Ramona Nicholson was awake late on Oct. 8 listening to the wind blow. Upon hearing that fires had broken out in Napa, she drove from her Sonoma-area house, on the grounds of her family’s Nicholson Ranch Winery, over the hill to Old Sonoma Road to get a better look.
By the time she turned around to head back, the fires were menacing her property.
“I grabbed my pets and wallet and wanted to find our photo albums, as well, but I just didn’t have time,” she said. As she raced out the driveway, the flames had reached her house. A firetruck was pulling in, but the captain told her he had no backup — all the other trucks had been sent elsewhere.
Nicholson, who owns the property, lost her family home, her father’s house, her treasured Corvette convertible, 10 other small buildings and several rail cars on the winery property that first night of the fires. The winery itself was spared and reopened in mid-October.
A United Policyholders survey conducted this spring found that almost 70 percent of those affected by the fires believe they do not have enough insurance to replace or rebuild their homes, with an even larger share still resolving their claims. Nicholson found herself “adequately” insured. She estimated that her insurance will cover about three-quarters of her rebuilding costs.
The architect leading her rebuilding efforts, Vic Conforti, hopes to pour a new foundation next week. Hers is one of four fire rebuilds he is working on.
Nicholson is using the opportunity to build a better version of the 1940s ranch house lost in the blaze.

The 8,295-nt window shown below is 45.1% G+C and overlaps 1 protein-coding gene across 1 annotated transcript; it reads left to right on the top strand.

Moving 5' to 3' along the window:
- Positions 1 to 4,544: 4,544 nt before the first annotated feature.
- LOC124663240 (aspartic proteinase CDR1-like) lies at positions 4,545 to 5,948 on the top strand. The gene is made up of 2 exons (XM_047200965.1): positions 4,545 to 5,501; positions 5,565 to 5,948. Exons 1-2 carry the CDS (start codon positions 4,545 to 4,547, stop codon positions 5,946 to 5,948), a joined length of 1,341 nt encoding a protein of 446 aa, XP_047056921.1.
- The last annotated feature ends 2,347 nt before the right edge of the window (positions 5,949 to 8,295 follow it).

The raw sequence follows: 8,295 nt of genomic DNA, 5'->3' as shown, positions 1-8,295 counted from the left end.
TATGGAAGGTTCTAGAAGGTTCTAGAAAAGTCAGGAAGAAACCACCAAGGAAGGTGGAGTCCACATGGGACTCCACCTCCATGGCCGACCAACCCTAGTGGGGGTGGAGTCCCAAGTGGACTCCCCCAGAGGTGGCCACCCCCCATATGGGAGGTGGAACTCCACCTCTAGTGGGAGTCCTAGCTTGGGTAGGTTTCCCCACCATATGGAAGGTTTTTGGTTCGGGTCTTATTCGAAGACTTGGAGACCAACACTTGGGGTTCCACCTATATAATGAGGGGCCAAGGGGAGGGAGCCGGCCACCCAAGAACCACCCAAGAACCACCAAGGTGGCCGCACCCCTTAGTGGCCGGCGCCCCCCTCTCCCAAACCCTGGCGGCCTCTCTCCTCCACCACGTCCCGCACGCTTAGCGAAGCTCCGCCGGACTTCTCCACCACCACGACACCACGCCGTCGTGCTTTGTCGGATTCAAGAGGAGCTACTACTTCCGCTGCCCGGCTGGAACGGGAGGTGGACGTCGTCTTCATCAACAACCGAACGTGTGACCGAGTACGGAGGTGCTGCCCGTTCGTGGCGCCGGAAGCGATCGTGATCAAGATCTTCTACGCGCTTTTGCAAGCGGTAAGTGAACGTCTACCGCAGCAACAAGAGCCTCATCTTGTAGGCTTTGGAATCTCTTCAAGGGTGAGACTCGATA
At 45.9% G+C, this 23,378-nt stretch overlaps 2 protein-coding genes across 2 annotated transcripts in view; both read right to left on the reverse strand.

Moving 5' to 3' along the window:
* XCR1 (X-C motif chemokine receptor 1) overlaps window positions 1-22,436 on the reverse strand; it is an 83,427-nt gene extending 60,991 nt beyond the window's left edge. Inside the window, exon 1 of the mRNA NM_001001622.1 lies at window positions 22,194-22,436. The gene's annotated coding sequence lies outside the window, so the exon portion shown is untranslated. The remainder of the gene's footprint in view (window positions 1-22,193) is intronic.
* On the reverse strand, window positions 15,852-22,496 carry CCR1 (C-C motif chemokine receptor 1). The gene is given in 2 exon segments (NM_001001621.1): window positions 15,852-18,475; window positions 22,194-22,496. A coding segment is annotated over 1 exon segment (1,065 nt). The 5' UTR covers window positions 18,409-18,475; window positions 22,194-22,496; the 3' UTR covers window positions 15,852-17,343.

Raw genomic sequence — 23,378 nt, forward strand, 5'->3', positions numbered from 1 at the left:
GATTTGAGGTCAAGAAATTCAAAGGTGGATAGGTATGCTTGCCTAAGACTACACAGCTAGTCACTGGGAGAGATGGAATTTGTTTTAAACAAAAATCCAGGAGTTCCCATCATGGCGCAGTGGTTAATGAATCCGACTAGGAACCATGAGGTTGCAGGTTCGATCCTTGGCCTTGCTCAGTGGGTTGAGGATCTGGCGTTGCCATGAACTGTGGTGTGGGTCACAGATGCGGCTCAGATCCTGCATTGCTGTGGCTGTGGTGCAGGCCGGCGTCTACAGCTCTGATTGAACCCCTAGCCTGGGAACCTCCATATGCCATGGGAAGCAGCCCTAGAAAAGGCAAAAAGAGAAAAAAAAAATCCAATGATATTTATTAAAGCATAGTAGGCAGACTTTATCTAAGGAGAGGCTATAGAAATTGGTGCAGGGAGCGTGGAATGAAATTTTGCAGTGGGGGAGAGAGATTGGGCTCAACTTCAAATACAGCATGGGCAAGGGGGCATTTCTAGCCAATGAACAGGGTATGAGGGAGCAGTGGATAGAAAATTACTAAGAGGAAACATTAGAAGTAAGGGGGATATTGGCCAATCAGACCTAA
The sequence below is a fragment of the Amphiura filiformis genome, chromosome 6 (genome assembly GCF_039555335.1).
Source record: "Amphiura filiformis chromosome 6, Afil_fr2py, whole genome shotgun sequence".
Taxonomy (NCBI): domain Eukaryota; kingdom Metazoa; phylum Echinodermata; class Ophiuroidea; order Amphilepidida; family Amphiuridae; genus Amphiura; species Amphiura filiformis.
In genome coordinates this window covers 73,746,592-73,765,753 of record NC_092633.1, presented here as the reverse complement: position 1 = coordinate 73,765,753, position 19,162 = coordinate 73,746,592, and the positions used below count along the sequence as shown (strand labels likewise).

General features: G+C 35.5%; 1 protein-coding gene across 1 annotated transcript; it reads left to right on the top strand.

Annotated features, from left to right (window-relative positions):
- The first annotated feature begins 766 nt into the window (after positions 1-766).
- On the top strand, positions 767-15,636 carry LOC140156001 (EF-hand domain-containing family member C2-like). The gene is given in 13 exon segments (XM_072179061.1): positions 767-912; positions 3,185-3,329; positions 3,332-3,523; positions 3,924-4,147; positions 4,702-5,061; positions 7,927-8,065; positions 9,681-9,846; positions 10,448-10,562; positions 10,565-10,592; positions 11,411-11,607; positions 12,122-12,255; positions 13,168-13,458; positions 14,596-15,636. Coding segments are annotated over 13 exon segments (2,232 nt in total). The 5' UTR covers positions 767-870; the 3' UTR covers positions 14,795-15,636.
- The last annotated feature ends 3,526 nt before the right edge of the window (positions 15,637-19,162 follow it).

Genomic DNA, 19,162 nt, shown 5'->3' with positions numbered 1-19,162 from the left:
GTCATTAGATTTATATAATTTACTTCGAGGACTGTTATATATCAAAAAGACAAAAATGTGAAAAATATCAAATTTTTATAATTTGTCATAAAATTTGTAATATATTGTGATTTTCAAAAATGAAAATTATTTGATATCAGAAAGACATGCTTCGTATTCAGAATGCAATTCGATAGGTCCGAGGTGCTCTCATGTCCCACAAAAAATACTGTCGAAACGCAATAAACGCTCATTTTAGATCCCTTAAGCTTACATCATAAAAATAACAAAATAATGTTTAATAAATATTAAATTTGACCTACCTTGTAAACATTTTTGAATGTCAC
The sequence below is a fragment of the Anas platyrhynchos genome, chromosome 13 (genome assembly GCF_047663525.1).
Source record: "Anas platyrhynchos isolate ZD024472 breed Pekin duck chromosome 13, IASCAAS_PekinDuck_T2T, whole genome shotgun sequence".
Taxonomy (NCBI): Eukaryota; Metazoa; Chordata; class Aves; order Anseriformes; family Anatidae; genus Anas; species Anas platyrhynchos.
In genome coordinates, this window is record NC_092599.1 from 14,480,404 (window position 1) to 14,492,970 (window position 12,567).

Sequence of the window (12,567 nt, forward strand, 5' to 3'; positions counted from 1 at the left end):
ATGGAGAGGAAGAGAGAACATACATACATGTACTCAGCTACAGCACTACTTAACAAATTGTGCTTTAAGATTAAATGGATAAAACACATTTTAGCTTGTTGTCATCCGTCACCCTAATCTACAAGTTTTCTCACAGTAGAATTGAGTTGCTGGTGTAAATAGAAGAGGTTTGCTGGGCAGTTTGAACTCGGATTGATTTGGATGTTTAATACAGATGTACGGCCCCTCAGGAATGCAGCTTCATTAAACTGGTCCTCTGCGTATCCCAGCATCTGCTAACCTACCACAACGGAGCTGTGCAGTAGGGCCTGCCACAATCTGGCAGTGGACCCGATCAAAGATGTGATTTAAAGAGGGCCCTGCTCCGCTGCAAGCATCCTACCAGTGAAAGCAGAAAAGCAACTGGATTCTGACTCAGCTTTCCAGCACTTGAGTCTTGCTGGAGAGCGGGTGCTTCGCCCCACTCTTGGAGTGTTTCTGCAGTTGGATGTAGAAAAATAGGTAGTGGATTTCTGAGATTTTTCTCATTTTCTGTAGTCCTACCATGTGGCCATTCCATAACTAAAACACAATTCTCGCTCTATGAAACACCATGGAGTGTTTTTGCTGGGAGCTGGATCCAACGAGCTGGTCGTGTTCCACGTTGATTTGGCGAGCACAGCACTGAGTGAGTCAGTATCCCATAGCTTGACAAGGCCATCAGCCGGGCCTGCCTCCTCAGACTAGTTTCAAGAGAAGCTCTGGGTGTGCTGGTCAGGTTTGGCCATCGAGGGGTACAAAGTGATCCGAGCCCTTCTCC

“I grew up in that house and it’s actually great to be able to reconfigure the space more logically,” said Nicholson who, since the fires, has been roughing it with her teenage daughter in the property’s old bunkhouse.
Nicholson, 54, and her ex-husband, Deepak Gulrajani, who leases the winery and vineyards back from her, are well-known in Sonoma and she is thankful for the support she has received, particularly from such organizations as the Sonoma Valley Rotary club, Seeds of Learning and Habitat for Humanity. Volunteers have spent countless hours picking up nails and metal from the grounds and have even helped build a new hothouse for the property.
“I’m in good spirits,” she said. “I lost a lot but it has been nice to live life a little sparer.”
Housing driving policy
A report issued in late April by the city of Sonoma provided the most precise accounting to date of Sonoma Valley homes lost in the fires. It found a total of 407 destroyed homes, plus 487 additional structures burned across 29,000 acres. Glen Ellen lost 183 homes, 140 were destroyed in Kenwood, 48 in the Mayacamas Volunteer Fire District, 33 in the Schell-Vista area at the southern end of the valley and three in the northern end in Eldridge.
The losses deepened a housing shortage that was already acute before the fires. Countywide, the five-year need could be as high as 30,000 homes, according to a May 10 report released by the Community Foundation of Sonoma County.
Based on the rush of recent applicants for affordable housing in Sonoma Valley, Supervisor Susan Gorin, who represents the region, estimated that at least 3,000 additional units are needed in Sonoma Valley to house families and the future workforce.
This story is part of a monthly series in 2018 chronicling the rebuilding efforts in Sonoma County’s four fire zones: Coffey Park, Fountaingrove, the greater Mark West area and Sonoma Valley. Read all of the Rebuild North Bay coverage here.